Read more
30

‘Health’, ‘illness’ and ‘medicine’ are by no means static concepts. Their meaning has changed over time, and there is competition and conflict over what they mean. For example, in recent decades, health has come to mean much more the absence of disease. This is the age of healthy eating, sexual health, holistic health, healthy lifestyles and healthy living. We live in a time when medicine can mean homeopathy or acupuncture, as well as heart surgery and vaccinations. ‘Health’ is also something we seem to worry about, and panic over; recent years have witnessed high profile scares about eating beef, using the contraceptive pill and mobile phones, and giving babies the MMR vaccine. ‘Health, Illness and Medicine’ discusses key ideas and concepts developed by social scientists that can help us understand these, and other, aspects of our society.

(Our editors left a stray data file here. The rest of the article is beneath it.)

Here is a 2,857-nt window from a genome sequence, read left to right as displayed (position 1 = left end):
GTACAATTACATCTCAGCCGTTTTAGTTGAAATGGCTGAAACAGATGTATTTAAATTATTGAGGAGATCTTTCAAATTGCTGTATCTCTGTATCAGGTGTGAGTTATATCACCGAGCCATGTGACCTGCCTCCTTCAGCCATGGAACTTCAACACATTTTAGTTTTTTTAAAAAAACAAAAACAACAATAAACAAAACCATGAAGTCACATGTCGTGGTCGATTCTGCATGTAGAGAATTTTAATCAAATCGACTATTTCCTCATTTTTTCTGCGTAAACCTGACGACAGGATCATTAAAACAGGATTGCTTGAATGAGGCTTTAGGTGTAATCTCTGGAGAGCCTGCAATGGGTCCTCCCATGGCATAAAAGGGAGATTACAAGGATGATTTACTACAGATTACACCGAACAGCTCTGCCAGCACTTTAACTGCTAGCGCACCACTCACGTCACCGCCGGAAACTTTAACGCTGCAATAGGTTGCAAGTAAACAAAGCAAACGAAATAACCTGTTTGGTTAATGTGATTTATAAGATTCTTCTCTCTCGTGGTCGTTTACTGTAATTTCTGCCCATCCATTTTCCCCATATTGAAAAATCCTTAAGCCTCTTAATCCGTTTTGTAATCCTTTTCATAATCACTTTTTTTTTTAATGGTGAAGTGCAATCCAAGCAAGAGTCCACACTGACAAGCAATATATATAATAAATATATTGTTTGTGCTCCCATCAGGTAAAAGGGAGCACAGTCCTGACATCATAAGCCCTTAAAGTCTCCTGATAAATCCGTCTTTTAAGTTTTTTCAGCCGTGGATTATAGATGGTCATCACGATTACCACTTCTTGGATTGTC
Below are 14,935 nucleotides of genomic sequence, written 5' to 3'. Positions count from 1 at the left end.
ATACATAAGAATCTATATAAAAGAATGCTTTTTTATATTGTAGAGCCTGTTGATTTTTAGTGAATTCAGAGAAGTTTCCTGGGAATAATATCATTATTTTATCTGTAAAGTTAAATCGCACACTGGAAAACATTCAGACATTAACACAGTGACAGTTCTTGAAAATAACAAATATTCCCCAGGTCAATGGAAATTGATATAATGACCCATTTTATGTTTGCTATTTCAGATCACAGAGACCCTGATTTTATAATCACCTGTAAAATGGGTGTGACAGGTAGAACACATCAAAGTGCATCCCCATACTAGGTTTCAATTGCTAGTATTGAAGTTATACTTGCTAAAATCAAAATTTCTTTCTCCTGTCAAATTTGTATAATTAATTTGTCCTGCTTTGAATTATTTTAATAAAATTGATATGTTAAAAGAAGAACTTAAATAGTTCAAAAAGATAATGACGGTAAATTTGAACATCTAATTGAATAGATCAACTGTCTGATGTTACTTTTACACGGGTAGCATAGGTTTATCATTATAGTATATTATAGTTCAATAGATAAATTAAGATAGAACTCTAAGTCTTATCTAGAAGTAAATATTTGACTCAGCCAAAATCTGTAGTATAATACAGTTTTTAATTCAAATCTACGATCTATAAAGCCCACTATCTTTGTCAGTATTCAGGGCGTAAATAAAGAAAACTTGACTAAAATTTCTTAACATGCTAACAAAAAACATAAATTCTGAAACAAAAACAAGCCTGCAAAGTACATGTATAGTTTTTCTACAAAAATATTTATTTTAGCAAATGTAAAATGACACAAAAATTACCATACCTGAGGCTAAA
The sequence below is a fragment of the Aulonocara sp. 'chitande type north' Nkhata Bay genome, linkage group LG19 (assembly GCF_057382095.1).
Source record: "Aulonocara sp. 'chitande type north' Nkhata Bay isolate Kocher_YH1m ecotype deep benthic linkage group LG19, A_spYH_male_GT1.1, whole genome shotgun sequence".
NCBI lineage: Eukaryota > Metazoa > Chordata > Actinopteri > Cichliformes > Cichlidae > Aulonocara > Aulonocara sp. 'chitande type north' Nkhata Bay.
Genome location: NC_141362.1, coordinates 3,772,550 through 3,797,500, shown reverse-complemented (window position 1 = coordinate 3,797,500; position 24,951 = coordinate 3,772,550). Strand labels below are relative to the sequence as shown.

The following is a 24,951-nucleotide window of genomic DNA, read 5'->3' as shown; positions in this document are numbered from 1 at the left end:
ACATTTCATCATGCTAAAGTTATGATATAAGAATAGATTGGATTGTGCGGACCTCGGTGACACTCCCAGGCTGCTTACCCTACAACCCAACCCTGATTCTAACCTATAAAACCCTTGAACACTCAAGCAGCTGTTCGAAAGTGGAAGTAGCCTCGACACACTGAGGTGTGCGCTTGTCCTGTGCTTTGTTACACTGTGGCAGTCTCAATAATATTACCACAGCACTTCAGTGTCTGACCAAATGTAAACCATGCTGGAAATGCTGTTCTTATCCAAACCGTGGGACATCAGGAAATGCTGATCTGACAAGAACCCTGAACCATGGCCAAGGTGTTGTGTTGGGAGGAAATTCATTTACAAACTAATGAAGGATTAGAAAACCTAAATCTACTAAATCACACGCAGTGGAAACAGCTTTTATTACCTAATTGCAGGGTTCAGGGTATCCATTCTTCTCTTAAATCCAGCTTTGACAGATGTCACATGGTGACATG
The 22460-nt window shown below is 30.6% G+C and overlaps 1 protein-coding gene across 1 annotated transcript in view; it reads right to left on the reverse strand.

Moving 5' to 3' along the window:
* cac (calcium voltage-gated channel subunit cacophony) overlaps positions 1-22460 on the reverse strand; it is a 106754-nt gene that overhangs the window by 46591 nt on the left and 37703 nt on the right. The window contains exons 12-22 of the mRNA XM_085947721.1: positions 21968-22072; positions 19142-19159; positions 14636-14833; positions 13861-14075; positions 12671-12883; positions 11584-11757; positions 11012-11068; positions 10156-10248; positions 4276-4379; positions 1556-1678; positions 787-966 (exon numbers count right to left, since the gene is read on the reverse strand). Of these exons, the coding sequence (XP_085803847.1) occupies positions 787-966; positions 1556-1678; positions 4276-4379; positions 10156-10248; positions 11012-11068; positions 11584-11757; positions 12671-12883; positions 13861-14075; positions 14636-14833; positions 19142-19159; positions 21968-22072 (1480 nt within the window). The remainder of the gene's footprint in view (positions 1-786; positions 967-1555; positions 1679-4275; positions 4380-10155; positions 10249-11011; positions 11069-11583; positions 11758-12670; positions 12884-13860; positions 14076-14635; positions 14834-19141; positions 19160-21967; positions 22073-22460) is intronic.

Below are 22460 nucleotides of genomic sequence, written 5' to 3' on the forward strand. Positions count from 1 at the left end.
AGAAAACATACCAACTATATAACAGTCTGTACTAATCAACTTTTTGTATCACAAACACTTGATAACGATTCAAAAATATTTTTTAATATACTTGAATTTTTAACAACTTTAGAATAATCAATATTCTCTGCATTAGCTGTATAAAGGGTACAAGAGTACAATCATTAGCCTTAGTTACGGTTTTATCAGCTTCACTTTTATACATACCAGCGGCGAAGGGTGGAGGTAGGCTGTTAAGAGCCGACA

Read more
30

This module introduces students to the sociological approach to understanding and critiquing mental health. It begins by outlining historical definitions of mental health and how policy and practice have changed over time from incarceration in large institutions to present-day community care. Sociological perspectives of mental illness (for example, labelling and social causations of mental ill-health) are considered alongside psychiatric and psychological approaches to treating people with mental illnesses. The module then looks at social inequalities in relation to opportunities to recover, including gender and race, as well as other 'actors' within the field such as carers).Mental health and the criminal justice system as well as religion/spirituality are also explored. Please note, as this is not a clinical module material covered will not include in-depth investigations of specific diagnoses of mental illnesses